Groundbreaking Study Reveals Plants Can Sense Touch and Release

Have you ever wondered if plants have feelings? While it might seem like a strange question, recent scientific research suggests that the answer might be yes.

A groundbreaking study led by Washington State University has found that plants can sense when something touches them and when it lets go, shedding new light on the fascinating world of plant biology.

Hand touching a dark green palm frond

Plants have long been known to respond to touch, but this study uncovers a new layer of complexity: plant cells send different signals when touch starts and ends.

The researchers found that when a fine glass rod touched a plant cell, slow waves of calcium signals were sent to other plant cells.

Interestingly, when the pressure was released, the plant cells sent much more rapid waves.

This intriguing finding shows that plants are more finely sensitive than previously thought, able to discriminate when they are being touched and sense changes in pressure​​.

This sensitivity is due to a mechanism that differs remarkably from how humans and animals sense touch. Instead of using sensory cells, plants rely on changes in the internal pressure of their cells.

"Humans and animals sense touch through sensory cells. The mechanism in plants appears to be via this increase or decrease of the internal cell pressure,” said Michael Knoblauch, WSU biological sciences professor and senior author of the study​​.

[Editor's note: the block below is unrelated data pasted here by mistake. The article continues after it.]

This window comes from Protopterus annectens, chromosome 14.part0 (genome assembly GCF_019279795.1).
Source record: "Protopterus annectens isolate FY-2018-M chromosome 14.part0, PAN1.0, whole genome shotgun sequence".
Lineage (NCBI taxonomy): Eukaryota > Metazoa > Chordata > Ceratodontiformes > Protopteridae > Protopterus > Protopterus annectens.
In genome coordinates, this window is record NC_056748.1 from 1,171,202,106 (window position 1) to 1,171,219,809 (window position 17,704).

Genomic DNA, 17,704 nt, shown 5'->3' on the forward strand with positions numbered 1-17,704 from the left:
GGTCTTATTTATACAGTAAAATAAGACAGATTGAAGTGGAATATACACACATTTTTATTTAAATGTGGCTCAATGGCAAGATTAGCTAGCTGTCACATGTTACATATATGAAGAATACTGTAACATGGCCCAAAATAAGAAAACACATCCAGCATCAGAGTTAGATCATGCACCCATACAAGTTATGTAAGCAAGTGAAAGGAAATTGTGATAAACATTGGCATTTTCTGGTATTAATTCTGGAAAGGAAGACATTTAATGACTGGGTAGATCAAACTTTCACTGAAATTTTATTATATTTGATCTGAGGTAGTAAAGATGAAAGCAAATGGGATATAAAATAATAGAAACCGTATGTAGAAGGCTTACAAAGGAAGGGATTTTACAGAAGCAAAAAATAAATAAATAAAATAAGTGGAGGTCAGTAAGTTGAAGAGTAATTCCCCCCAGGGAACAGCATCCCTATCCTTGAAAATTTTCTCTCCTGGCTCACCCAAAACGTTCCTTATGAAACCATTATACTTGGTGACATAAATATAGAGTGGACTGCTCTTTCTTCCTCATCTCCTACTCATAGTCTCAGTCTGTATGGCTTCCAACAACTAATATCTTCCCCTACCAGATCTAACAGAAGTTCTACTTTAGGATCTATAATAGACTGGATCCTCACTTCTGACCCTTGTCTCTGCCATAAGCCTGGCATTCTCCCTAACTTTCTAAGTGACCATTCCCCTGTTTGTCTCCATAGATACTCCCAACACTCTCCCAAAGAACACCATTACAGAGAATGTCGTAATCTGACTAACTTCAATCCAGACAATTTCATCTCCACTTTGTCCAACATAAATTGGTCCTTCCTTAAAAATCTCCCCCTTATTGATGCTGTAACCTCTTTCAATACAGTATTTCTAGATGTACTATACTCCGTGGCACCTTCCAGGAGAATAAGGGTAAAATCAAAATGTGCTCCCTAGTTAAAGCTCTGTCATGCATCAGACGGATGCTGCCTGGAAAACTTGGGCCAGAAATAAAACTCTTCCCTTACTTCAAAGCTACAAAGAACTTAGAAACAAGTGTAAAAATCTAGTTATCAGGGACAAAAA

Plants React to Touch and Release

The researchers performed a set of 84 experiments on 12 plants using thale cress and tobacco plants that had been specially bred to include calcium sensors.

Hands holding the leaf of a large plant

They observed many complex responses depending on the force and duration of the touch, but the difference between the touch and its removal was clear.

Within 30 seconds of the applied touch to a cell, slow waves of calcium ions traveled from that cell through the adjacent plant cells, lasting about three to five minutes.

When the touch was removed, more rapid waves were observed, dissipating within a minute​​.

This study builds upon previous research that showed that plants can initiate defensive responses when a pest, like a caterpillar, bites a plant leaf, triggering the release of chemicals that make the leaves less tasty or even toxic to the pest.

Earlier studies also revealed that brushing a plant triggers calcium waves that activate different genes.

The current study was able to differentiate the calcium waves between touch and letting go, but how exactly the plant’s genes respond to those signals remains to be seen​​.

Hand holding the tip of a leaf

The study was supported by grants from the National Science Foundation and was conducted by an international team, including researchers from the Technical University of Denmark; Ludwig Maximilian Universitaet Muenchen and Westfaelische Wilhelms-Universitaet Muenster in Germany; and University of Wisconsin-Madison, as well as WSU​​.

Future studies will focus on understanding better how touch and letting go triggers plants and what downstream events are initiated by these signals​​.

Remember: Plants Have Feelings

These discoveries illustrate that plants are far more complex and responsive to their environment than we often give them credit for.

So, the next time you brush past a plant, remember: it can feel that touch, and it knows when you let go.

Perhaps we are not so alone in experiencing the world around us as we might think.

Want to know more fascinating things about plants? Check out these other posts:

21 Plants That Love Coffee Almost as Much as You Do

12 Plants with Red Leaves: Painting Your Garden in Nature’s Fiery Palette

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